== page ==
Amongst the green fields of the Peak District, there is no division of beer dispense methods or limitations to your measure.
I have to confess that I’ve never properly been camping. As the sort that needs to have a hot shower before I’ll even leave the house for a pint of milk, my need for home comforts makes it difficult. As such, I’ve never been to a music festival or slept in a tent anywhere beyond my back garden.
With this in mind, Peakender – the Thornbridge Brewery summer festival - has never been on my radar. Whilst this was the fourth year I saw promotional material for it from Thornbridge across social media, there was still no intention to attend. It wasn’t until a Meet the Brewer in April that my partner and I decided to give this unknown event a go. And so we attended Peakender ‘17
It was when we started to plan that I realised that I didn’t have a clue what Peakender actually entailed; I’d just instantly dismissed it as something I wasn’t going to attend. After all, Bakewell’s lack of train station makes it a rather frustrating place to get to. I think the image I’d had from its previous home by the iconic Thornbridge Hall was of some form of large village féte style event that Thornbridge sponsored; Morris dancers and Victoria Sponges with a little added Jaipur.
After discussing our aversion to camping for all of 13 seconds, we booked into a B&B that literally faced the Bakewell Showground that would become Peakender’s home for the first time this year. Usually home to events such as the Bakewell Show, it is incredibly central to the village and just over a mile from Thornbridge’s main brewery. From our base it was only a 5 minute walk, passed the campsite where tents were being pitched, passed the numerous food vendors and into the large beer tent.
Instantly we inhaled and smiled. Dressed in our finest farmer outfits, we were right at home amongst this close smell of hay and rural barns. The bar is an impressive size tent with a clear and large board; complete with clearly displayed prices. The staff are ample over our two days here and mostly in good spirits. Certain staff were so friendly we’d seek them out to be served by them. The seating both inside and out is predominantly made of hay bales – another nice touch – with plenty of wooden barrels to form tables.
We were to discover that the bar had actually opened earlier than advertised on this Friday. We arrived at 3pm not knowing what to expect, not knowing that beers weren’t supposed to start flowing until 5pm. But the set-up had been efficient enough to allow the bar to open; before the food stalls were ready and bands were due to play. So we stood in amongst the Peak District hills, supping pints of near-perfect Fyne Ales Jarl.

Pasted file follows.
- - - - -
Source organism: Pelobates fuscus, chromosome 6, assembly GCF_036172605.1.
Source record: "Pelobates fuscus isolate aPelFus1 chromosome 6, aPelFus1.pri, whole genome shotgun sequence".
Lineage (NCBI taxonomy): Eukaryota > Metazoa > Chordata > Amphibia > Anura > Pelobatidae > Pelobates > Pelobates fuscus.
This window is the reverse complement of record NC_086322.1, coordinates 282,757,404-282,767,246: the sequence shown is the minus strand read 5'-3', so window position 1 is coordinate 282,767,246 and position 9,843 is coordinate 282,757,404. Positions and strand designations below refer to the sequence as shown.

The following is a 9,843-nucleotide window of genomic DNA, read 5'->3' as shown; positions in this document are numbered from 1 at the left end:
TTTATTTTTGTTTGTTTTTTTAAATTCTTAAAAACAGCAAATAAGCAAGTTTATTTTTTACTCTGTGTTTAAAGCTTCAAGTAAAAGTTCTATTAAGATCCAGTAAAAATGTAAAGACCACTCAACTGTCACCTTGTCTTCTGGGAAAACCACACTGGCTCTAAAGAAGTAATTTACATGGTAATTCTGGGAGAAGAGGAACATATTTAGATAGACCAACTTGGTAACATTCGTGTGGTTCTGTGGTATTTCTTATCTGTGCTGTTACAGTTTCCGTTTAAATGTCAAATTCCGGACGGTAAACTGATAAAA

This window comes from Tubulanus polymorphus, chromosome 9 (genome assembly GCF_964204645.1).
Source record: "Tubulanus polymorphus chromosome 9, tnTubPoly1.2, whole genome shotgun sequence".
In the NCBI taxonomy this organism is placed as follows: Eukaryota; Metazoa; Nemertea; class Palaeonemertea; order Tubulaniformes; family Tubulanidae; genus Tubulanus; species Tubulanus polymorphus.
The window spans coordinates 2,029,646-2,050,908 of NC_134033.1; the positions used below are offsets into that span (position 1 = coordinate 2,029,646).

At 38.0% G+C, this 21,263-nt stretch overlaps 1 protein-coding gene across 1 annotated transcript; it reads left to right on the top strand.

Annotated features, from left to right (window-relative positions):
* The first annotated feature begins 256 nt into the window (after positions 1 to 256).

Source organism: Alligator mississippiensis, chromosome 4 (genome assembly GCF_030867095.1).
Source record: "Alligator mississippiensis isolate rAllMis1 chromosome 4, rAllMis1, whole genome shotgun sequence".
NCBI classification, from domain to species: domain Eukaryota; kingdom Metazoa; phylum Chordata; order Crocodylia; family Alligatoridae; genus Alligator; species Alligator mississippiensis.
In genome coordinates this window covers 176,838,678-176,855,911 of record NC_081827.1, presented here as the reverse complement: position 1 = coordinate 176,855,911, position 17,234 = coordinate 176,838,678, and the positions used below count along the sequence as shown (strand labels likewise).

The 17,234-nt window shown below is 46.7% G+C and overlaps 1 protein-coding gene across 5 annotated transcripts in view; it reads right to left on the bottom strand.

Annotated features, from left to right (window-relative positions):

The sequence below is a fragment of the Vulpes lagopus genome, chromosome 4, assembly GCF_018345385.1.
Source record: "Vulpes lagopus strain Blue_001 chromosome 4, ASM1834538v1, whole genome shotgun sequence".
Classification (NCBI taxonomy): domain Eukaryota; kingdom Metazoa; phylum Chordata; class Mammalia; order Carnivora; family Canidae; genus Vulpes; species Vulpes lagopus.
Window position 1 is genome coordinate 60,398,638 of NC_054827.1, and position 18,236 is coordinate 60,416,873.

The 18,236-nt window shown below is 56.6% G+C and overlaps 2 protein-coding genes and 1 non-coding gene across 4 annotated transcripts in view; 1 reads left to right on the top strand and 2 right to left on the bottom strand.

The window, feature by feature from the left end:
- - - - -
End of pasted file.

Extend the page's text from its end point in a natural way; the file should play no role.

Not exactly knowing what to expect led to a feeling of contentment over our visit. Peakender isn’t a beer festival or a music festival; nor is it like being in the British Bake Off tent as I imagined (and the pictures suggest.) There is a charm to it that comes with its rural location, but mostly it’s filled with the same levity of any beer based social event.
The beer list won’t blow ardent snobs away, but there is plenty to go at. Obviously there is a large devotion to Thornbridge Brewery and anyone not expecting this is... foolish. Still, plenty of specials come on and off with Hawkshead’s Tiramisu Imperial Stout being the highlight of the weekend for me. Though at this kind of event, pints of Jarl are just as welcome. Some beers come and go off the bar in under 2 hours, showing the immense popularity of certain styles. Some of this isn’t helped though by the number of times I heard the phrase “I only drink beer in pints” uttered whilst that person ordered three Imperial Stouts.
Entertainment on the main stage is varied and sporadic. There is no swarming mosh pit here so acts come and go at a similar rate to the punters. Particular highlights for us were the very talented musician James Taplin on the Friday night and the terrific showman magician in Steve Faulkner on the Saturday. If you’ve chance, you should watch his video about performing at the festival.
Mostly the stage is there to make of it what you want. By all means stick a devil's horn up in front of the artists or just stay by the bar and tap your fingers rhythmically on the top whilst continuing your conversation.
We'd heard a few state that they had preferred the previous location but without a comparison we couldn't comment. We loved it at the Showground so we don't know if people were just finding the transition difficult or not. We also heard a couple of other minor complaints that were non-applicable to us; including one group that complained that the queues for food were too long at 11.30 at night which made their children go hungry. Personally we ate five hours earlier knowing the queues would be at their longest when the entertainment died but there you are.
Our Peakender weekend was always finishing on the Saturday evening due to Huddersfield Town's proud Premier League debut on the Sunday morning (no I haven't grown tired of talking about that yet.) The best compliment I can give the event is after nearly 32 hours around the Showground we were sad to be leaving.
Day tickets are available for those that don't want to camp or Bed and Breakfast. That will be the dilemma for us next year. What won't be is whether we go next year or not. It's the first festival on the list for 2018.
In the year when people grew tired of the country’s largest beer festival, a little Indy Man fatigue set in for some and others complained about the £50 100ml events being held elsewhere, a field in rural Derbyshire filled with great people (and doggos) felt just about perfect.